If you want to view the document without these indicators or comments, you can turn them off by tapping the ellipsis (•••), then "Settings," and ensuring "Collaboration Activity" and "Comments" are disabled.
If you've had enough collaboration, you have the tools to stop it in its tracks. If you chose to invite people privately, rather than use a public link, you could remove permissions one by one. Tap the collaborate icon, then the user in question. Next, tap "Remove Access." Tap "Continue" on the pop-up, and that user — not their edits — will be removed from the document.
If it's your last collaborator, the collaboration will end automatically. However, if you still have users floating around, you can end collaboration for the whole team whenever you want. Simply tap the collaborate icon again, then tap "Stop Sharing." From here, tap "OK" on the pop-up, and all collaborators will be booted off your document.
If you choose to open the document again, know that the original invite link will stay the same. That means setting the file to "Anyone with the link" will mean anyone with the original link will be able to hop back on in the future.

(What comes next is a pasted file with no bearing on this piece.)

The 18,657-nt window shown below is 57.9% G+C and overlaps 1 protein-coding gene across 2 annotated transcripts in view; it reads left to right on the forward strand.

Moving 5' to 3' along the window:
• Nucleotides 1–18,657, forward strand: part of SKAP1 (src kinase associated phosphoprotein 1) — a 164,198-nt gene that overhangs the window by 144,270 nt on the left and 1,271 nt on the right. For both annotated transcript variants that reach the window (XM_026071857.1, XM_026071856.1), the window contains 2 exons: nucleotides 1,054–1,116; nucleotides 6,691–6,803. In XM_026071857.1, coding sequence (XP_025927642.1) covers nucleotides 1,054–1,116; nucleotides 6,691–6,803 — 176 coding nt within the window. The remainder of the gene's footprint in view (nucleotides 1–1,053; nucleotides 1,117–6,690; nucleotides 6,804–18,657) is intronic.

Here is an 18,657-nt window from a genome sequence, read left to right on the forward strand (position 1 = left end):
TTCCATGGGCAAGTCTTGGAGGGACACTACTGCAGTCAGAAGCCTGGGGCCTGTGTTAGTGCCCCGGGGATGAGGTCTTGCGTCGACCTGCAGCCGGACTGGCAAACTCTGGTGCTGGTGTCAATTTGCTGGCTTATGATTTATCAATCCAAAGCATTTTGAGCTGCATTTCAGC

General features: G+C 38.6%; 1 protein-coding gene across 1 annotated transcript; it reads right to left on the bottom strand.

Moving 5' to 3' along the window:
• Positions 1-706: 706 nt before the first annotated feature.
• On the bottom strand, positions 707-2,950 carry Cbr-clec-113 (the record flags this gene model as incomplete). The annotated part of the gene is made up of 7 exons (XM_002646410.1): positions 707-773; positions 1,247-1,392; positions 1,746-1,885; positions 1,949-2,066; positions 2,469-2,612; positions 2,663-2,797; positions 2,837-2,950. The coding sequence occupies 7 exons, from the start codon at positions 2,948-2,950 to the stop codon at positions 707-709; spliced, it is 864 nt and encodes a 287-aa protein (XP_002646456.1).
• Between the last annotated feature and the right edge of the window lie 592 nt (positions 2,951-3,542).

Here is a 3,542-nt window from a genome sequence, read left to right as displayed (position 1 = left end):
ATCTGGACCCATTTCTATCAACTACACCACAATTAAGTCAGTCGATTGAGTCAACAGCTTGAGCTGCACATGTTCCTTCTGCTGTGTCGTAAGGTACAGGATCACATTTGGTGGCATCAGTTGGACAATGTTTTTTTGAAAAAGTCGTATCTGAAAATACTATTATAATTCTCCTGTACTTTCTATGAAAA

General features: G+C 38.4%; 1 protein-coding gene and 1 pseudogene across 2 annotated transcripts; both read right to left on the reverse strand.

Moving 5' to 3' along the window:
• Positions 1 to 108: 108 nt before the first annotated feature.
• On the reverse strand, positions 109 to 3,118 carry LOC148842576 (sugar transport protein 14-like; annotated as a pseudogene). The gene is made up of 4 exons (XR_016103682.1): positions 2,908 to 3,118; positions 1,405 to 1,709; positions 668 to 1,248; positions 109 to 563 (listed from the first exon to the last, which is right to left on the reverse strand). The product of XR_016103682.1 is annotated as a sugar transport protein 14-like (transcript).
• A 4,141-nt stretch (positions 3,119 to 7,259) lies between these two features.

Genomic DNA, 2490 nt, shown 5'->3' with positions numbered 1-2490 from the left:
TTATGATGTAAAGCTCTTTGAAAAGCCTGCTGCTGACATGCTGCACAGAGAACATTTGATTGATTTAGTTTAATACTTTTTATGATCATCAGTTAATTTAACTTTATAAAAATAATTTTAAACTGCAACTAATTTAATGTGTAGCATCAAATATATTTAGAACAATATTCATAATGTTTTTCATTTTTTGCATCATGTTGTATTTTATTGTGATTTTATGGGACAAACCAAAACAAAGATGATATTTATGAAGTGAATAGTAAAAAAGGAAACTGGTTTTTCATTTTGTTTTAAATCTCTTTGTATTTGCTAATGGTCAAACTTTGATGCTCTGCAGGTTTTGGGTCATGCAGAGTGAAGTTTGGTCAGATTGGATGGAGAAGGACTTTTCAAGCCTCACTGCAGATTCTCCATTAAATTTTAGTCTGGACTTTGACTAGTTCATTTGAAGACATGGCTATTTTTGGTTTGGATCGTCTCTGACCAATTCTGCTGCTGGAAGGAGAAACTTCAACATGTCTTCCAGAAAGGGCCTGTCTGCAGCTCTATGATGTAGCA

According to Apple, there are some restrictions you'll face when collaborating that you wouldn't when using Pages alone. Here's everything you can't do in Pages when collaborating with friends and colleagues:
- Add or edit media files that are larger than 50 MB.
- Reduce file size (File –> Reduce File Size).
- Drag rows and columns between body and header areas in tables.
- Create, delete, or reorder styles.
- Edit with Ruby in Asian languages.
- Change document locale or use custom region formats.
- Create or edit custom cell formats.
- Adjust footnote settings.
- Insert, cut, copy, paste, delete, duplicate, reorder, or edit sections.
- Adjust EndNote settings.
- Add and edit master objects.
- Insert date and time smart fields.
- Convert Word Processing documents to Page Layout documents and vice versa.
- Edit page number settings.
- Add or edit master pages.
- Reapply master to page.
This article was produced during Gadget Hacks' special coverage on using your smartphone to boost productivity. Check out the whole Productivity series.